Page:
Cape Fear Confederates: The 18th North Carolina Regiment in the Civil War

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McFarland, Mar 2, 2012 - History - 248 pages
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The 18th North Carolina Regiment has the dubious distinction of firing the volley at Chancellorsville, Virginia, that mortally wounded General Thomas "Stonewall" Jackson. This tragic accident has overshadowed the regiment's otherwise valiant service during the Civil War. One of Robert E. Lee's "fighting regiments," the 18th North Carolina was a part of two famous Confederate military machines, A.P. Hill's Light Division and Jackson's foot cavalry. This revealing history chronicles the regiment's exploits from its origins through combat with the Army of Northern Virginia at Hanover Court House, the Seven Days' Battles, Cold Harbor, Petersburg, and other battles to its surrender at Appomattox Court House as a battered, much smaller shell of its former self. A roster of those surrendering officers and enlisted men and brief biographical sketches of those who fought with the regiment for most of the war complete this enlightening account.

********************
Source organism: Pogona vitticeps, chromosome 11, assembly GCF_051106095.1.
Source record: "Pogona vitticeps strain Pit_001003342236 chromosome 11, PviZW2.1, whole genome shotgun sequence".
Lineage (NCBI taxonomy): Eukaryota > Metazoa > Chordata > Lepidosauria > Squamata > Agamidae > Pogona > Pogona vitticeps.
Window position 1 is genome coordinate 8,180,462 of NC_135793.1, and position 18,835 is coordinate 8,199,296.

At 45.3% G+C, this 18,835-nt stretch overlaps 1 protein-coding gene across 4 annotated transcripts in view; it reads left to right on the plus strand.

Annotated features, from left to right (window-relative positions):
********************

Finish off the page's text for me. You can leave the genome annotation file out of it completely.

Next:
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Contents

Introduction and Acknowledgments
1
1 The 18th North Carolinas Road to War
5
2 Secession and the Formation of the 18th North Carolina
20
3 Seeing the Elephant
37
4 Stonewall Salutes the 18th
59
5 Battling the Miscreant Pope
78
6 More Hard Marching
97
7 A Difficult Way to End a Year
112
9 Difficult Days
149
10 Desperate and Relentless Fighting
174
11 Petersburg
195
Appendix A
215
Appendix B
217
Chapter Notes
225
Bibliography
237
Index
241

8 The Regiment Loses Its Colonel and Its Colors
126

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About the author (2012)

James M. Gillispie is the division chair of Arts & Sciences at Sampson Community College in Clinton, North Carolina, where he has taught since 1999. He is the author of one other book on the Civil War and has been a featured speaker at the Museum of the Confederacy in Richmond, Virginia.

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